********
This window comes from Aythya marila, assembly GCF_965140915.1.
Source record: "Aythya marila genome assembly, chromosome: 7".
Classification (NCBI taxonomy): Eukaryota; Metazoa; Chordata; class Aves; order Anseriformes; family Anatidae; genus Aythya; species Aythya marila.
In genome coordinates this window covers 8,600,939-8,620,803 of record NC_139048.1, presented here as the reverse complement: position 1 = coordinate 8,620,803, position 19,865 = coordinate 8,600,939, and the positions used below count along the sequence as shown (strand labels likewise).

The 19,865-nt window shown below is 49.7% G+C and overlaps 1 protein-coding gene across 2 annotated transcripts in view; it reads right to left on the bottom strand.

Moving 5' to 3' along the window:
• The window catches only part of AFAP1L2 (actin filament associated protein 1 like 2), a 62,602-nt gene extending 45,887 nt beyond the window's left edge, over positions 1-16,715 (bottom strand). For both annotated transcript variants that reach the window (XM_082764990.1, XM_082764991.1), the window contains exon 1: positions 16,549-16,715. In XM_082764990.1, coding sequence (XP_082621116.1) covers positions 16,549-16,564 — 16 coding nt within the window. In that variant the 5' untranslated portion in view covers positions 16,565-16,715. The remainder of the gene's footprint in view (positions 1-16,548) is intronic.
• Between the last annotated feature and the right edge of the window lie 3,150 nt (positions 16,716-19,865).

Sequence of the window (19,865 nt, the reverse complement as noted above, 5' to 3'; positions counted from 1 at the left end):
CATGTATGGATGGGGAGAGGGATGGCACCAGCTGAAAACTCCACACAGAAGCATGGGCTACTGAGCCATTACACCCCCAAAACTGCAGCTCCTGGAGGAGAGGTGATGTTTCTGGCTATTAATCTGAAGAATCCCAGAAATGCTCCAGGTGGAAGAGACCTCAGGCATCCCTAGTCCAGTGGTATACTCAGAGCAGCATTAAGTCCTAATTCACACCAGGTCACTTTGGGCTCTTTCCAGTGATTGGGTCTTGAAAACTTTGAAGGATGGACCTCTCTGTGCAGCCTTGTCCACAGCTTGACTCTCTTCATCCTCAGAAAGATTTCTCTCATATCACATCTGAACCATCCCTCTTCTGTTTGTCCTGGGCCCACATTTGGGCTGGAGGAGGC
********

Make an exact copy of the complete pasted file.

This window comes from Aythya marila, assembly GCF_965140915.1.
Source record: "Aythya marila genome assembly, chromosome: 7".
Classification (NCBI taxonomy): Eukaryota; Metazoa; Chordata; class Aves; order Anseriformes; family Anatidae; genus Aythya; species Aythya marila.
In genome coordinates this window covers 8,600,939-8,620,803 of record NC_139048.1, presented here as the reverse complement: position 1 = coordinate 8,620,803, position 19,865 = coordinate 8,600,939, and the positions used below count along the sequence as shown (strand labels likewise).

The 19,865-nt window shown below is 49.7% G+C and overlaps 1 protein-coding gene across 2 annotated transcripts in view; it reads right to left on the bottom strand.

Moving 5' to 3' along the window:
• The window catches only part of AFAP1L2 (actin filament associated protein 1 like 2), a 62,602-nt gene extending 45,887 nt beyond the window's left edge, over positions 1-16,715 (bottom strand). For both annotated transcript variants that reach the window (XM_082764990.1, XM_082764991.1), the window contains exon 1: positions 16,549-16,715. In XM_082764990.1, coding sequence (XP_082621116.1) covers positions 16,549-16,564 — 16 coding nt within the window. In that variant the 5' untranslated portion in view covers positions 16,565-16,715. The remainder of the gene's footprint in view (positions 1-16,548) is intronic.
• Between the last annotated feature and the right edge of the window lie 3,150 nt (positions 16,716-19,865).

Sequence of the window (19,865 nt, the reverse complement as noted above, 5' to 3'; positions counted from 1 at the left end):
CATGTATGGATGGGGAGAGGGATGGCACCAGCTGAAAACTCCACACAGAAGCATGGGCTACTGAGCCATTACACCCCCAAAACTGCAGCTCCTGGAGGAGAGGTGATGTTTCTGGCTATTAATCTGAAGAATCCCAGAAATGCTCCAGGTGGAAGAGACCTCAGGCATCCCTAGTCCAGTGGTATACTCAGAGCAGCATTAAGTCCTAATTCACACCAGGTCACTTTGGGCTCTTTCCAGTGATTGGGTCTTGAAAACTTTGAAGGATGGACCTCTCTGTGCAGCCTTGTCCACAGCTTGACTCTCTTCATCCTCAGAAAGATTTCTCTCATATCACATCTGAACCATCCCTCTTCTGTTTGTCCTGGGCCCACATTTGGGCTGGAGGAGGC